This is my blog (now there is a surprise!). I will be sticking in it poetry, prose, random musings, things that take my fancy and more than likely lots of pictures of cats. I hope you find something to amuse and/or interest you here.

Friday, 1 April 2011

poetry with cattitude!

The rondeau redoublé. A French form, which has been described as follows by Leonardo Malcovati:

this seriously minor, somewhat twisted and exclusively French metre, of which no more than a handful of examples (two of which, 'A Sylvie' and 'A Iris', of course, by Banville) exist, to show how twisted prosody can be, even in Europe.

Technically speaking a rondeau redoublé is made of six quatrains ended by a hemistich (of exactly the same type as the one in the rondeau form, and built on the first verse as well). The 24 verses, 4 of which are found twice (in the first stanza and as endings of stanzas 2-5) all belong to only two rhyme groups, one of which must be feminine and the other masculine; according to the usual conventions of this chapter, the tricky scheme of this form is:

I'll bet I lost you at hemistich, right? I'll try to make it a bit simpler to follow than that technically correct (but presumes you speak poetic form language) definition.

Let's start with the name:
rondeau redoublé, or "doubled round". The most famous of all rondeaux in the English language is In Flanders Fields by the Canadian poet, John McCrae, which you can read all about in this prior post of mine. The rondeau takes the start of the first line, usually three or four words (technically called a hemistich), and uses it as a refrain at the end of the following two stanzas - hence the repetition of "In Flanders fields" twice more in that poem. The rondeau does not require a particular number of lines per stanza, but usually comes in with three stanzas and a total of 13-15 lines.

The rondeau redoublé, like its simpler sibling, uses a form of refrain, and it also borrows from the start of the first line in order to end the poem. The rondeau redoublé, however, has rigid stanza and line requirements. It traditionally has six stanzas and a total of 24-1/2 lines to it. The first five stanzas all have four lines each; the last has four full lines plus the hemistich (the snippet from the start of the poem), thereby ending the poem precisely where it started (although hopefully having taken you somewhere else in the middle). The "refrain" in a rondeau redoublé is derived from the first four lines of the poem, each of which serves in turn as the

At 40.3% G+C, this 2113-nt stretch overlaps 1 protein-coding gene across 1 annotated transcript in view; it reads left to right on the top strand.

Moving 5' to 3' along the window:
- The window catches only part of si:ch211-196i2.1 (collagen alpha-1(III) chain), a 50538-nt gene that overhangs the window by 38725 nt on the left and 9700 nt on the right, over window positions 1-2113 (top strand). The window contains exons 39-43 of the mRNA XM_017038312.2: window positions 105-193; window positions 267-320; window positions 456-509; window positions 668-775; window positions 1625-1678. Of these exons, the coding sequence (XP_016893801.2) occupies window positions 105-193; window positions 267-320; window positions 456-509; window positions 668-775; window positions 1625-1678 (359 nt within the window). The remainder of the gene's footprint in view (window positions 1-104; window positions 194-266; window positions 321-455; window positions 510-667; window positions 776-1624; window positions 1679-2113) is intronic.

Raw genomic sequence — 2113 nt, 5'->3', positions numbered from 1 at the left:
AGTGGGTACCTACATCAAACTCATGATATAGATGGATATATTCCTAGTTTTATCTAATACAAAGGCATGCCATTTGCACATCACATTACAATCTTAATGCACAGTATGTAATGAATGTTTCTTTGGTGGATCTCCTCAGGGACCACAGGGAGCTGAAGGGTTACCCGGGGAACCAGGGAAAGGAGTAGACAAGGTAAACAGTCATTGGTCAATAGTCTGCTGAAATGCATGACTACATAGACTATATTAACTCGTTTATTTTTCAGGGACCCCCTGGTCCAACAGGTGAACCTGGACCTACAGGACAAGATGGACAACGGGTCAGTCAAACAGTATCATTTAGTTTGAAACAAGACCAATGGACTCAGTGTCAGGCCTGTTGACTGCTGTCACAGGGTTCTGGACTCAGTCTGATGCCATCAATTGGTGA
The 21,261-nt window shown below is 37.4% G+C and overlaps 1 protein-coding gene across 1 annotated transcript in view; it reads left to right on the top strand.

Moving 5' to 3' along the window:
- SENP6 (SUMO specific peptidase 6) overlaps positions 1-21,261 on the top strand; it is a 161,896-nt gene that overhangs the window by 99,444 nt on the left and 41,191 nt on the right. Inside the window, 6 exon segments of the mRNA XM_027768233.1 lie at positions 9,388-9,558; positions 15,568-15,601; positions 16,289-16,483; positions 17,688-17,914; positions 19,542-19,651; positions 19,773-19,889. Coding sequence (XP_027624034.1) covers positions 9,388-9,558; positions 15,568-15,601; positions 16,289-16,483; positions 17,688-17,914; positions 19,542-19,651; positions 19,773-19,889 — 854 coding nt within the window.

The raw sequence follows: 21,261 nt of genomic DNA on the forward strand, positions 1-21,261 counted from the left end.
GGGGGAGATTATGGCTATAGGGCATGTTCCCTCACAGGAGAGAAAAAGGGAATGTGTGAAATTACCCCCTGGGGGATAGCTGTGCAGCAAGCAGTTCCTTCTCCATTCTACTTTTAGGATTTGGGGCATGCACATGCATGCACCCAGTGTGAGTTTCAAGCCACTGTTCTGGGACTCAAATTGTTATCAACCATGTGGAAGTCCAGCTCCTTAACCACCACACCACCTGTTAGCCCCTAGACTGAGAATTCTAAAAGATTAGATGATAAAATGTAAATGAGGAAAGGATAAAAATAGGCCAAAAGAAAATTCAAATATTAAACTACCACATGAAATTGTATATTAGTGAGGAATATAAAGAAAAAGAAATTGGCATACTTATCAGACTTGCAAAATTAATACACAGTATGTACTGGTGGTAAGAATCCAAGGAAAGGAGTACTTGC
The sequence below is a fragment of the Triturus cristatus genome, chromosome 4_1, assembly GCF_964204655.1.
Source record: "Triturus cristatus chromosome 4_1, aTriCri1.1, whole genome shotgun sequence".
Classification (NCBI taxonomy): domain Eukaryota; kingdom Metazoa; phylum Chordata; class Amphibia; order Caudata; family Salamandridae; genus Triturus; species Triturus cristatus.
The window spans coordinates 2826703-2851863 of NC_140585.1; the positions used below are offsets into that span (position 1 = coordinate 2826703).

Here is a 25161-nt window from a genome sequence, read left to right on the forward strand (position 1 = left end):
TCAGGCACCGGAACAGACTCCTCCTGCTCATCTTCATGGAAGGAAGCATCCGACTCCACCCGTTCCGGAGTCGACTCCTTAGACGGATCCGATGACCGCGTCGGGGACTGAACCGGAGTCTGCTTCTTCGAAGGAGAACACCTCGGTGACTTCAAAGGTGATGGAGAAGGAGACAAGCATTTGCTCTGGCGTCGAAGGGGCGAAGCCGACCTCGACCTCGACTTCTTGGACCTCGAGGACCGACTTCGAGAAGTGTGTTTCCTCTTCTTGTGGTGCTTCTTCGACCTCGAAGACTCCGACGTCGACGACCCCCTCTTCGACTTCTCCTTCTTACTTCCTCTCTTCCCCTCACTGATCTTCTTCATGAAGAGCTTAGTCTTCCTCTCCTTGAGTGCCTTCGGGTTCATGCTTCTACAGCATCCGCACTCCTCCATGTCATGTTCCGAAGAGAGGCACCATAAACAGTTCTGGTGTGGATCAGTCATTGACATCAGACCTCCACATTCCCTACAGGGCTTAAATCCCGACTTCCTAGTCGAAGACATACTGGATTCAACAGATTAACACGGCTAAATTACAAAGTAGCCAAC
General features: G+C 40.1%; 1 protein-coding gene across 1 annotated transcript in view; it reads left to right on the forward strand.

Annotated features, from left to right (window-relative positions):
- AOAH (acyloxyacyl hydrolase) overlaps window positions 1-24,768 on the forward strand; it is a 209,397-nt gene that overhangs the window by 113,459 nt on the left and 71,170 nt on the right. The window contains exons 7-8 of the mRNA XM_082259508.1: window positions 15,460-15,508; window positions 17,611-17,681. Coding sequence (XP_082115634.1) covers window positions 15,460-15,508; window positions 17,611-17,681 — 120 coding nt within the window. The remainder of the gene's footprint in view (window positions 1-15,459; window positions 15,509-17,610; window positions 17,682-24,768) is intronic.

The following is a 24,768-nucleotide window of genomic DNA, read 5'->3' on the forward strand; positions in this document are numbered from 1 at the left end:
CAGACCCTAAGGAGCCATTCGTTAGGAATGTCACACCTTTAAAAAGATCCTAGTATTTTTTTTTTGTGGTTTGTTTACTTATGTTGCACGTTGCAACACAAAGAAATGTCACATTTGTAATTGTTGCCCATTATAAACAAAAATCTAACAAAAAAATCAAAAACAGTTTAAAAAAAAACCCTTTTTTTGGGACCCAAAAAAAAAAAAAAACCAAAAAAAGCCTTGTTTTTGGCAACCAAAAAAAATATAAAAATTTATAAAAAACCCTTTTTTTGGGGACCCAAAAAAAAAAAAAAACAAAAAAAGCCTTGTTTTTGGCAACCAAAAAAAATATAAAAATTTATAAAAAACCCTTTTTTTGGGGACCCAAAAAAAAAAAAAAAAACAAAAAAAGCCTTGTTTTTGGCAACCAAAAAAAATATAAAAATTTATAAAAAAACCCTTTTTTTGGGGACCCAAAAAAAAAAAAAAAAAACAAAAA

last line of the next four stanzas. The final stanza goes its own way, but must end with that hemistich we talked about earlier.

Oh. And one more thing: the entire poem consists of only two end-rhymes. Traditionally, the first stanza uses ABAB rhyme, which means that stanzas two and four end with an A-rhyme, whereas stanzas three and five end with B. The last line of the stanza helps dictate the rhyme scheme to be used in that particular stanza - it may therefore rhyme BABA/ABAB or ABBA/BAAB, but whatever it does, it must end with its assigned line from the first stanza. The sixth stanza has to stick to the scheme, and must end using that hemistich.

Personally, I think it was designed my sadists and intended for masochists.   So why I am I using it?  Answers on a postcard please.
  This week my cats have presented me with seven mice (five unhurt, two dead),  one rat (dead thank goodness) and one hot, freshly cooked fish finger (fish stick in the US  believe?).  McVitie (the Ginger Nut pictured on this page)  is the biggest provider of the live mice, so this is from his point of view:

My pet's a mouser, not that she is good,
You have to laugh to see her chasing prey.
She doesn't seem to smell them like she should,
She finds them in the end though, anyway.

She has a go at chasing once a day,
And blunders round the house with bump and thud,
She's patient though, they rarely get away
My pet's a mouser, not that she is good.

She squeezes into places that she would
Get stuck in if she didn't know the way
To push things with her hip, she is no dud,
You have to laugh to see her chasing prey.

If I could understand what she would say,
I know the words would surely chill my blood.
I think she hopes her shouts will make them stay,
She doesn't seem to smell them like she should.

She has a burst of speed when at full flood,
Although her fur is turning slightly grey,
Sometimes they go and hide behind some wood,
She finds them in the end though anyway.

Sometimes beloved pets will go and stray,
Some people leave their pets, I never could.
She's pretty good at doing things my way,
She may be human but she's like my blood,
My pet's a mouser.

I keep getting asked what I look like.  An egg wearing glasses is the answer. See:


  1. lol that is so funny, very well written and also shows how much you love your cats :P

  2. WoW I think Im going to have to wrap my head around this one penny, but heck we are always up for a challenge... Ill let you know when I get it up !!
    Thanks for the new form !

  3. ha this is a good bit of fun in verse...my cat would watch...we get deer all the time and she creeps up as if she is going to do something then sits and watches...lol

  4. two more live mice last night. I now have three cats laughing at me as I hunt them down.